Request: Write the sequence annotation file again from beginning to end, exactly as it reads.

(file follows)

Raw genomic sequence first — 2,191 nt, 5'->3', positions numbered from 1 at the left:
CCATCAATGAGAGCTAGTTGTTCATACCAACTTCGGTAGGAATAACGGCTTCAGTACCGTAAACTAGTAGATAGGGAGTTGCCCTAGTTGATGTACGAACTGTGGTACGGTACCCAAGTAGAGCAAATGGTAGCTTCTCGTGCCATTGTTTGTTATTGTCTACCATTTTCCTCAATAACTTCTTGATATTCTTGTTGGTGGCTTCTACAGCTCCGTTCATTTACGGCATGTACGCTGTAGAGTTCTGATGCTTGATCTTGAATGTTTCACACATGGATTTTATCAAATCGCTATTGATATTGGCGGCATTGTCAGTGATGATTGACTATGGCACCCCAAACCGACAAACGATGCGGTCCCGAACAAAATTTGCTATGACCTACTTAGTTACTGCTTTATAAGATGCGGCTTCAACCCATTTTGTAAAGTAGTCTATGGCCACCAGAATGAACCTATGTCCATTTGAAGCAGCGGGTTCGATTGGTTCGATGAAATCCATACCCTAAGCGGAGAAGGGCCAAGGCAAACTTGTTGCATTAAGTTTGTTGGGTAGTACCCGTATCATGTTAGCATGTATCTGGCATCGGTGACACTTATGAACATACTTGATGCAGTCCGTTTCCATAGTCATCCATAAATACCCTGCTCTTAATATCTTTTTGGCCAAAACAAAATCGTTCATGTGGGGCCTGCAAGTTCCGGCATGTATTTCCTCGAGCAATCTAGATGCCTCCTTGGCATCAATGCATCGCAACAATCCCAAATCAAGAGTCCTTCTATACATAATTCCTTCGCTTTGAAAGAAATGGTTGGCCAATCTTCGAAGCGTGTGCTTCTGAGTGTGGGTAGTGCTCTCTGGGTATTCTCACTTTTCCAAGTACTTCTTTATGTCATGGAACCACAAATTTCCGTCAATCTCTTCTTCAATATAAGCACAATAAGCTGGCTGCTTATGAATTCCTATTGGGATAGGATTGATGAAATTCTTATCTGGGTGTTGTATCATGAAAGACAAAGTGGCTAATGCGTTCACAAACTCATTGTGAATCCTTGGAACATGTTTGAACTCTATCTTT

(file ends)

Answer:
Raw genomic sequence first — 2,191 nt, 5'->3', positions numbered from 1 at the left:
CCATCAATGAGAGCTAGTTGTTCATACCAACTTCGGTAGGAATAACGGCTTCAGTACCGTAAACTAGTAGATAGGGAGTTGCCCTAGTTGATGTACGAACTGTGGTACGGTACCCAAGTAGAGCAAATGGTAGCTTCTCGTGCCATTGTTTGTTATTGTCTACCATTTTCCTCAATAACTTCTTGATATTCTTGTTGGTGGCTTCTACAGCTCCGTTCATTTACGGCATGTACGCTGTAGAGTTCTGATGCTTGATCTTGAATGTTTCACACATGGATTTTATCAAATCGCTATTGATATTGGCGGCATTGTCAGTGATGATTGACTATGGCACCCCAAACCGACAAACGATGCGGTCCCGAACAAAATTTGCTATGACCTACTTAGTTACTGCTTTATAAGATGCGGCTTCAACCCATTTTGTAAAGTAGTCTATGGCCACCAGAATGAACCTATGTCCATTTGAAGCAGCGGGTTCGATTGGTTCGATGAAATCCATACCCTAAGCGGAGAAGGGCCAAGGCAAACTTGTTGCATTAAGTTTGTTGGGTAGTACCCGTATCATGTTAGCATGTATCTGGCATCGGTGACACTTATGAACATACTTGATGCAGTCCGTTTCCATAGTCATCCATAAATACCCTGCTCTTAATATCTTTTTGGCCAAAACAAAATCGTTCATGTGGGGCCTGCAAGTTCCGGCATGTATTTCCTCGAGCAATCTAGATGCCTCCTTGGCATCAATGCATCGCAACAATCCCAAATCAAGAGTCCTTCTATACATAATTCCTTCGCTTTGAAAGAAATGGTTGGCCAATCTTCGAAGCGTGTGCTTCTGAGTGTGGGTAGTGCTCTCTGGGTATTCTCACTTTTCCAAGTACTTCTTTATGTCATGGAACCACAAATTTCCGTCAATCTCTTCTTCAATATAAGCACAATAAGCTGGCTGCTTATGAATTCCTATTGGGATAGGATTGATGAAATTCTTATCTGGGTGTTGTATCATGAAAGACAAAGTGGCTAATGCGTTCACAAACTCATTGTGAATCCTTGGAACATGTTTGAACTCTATCTTT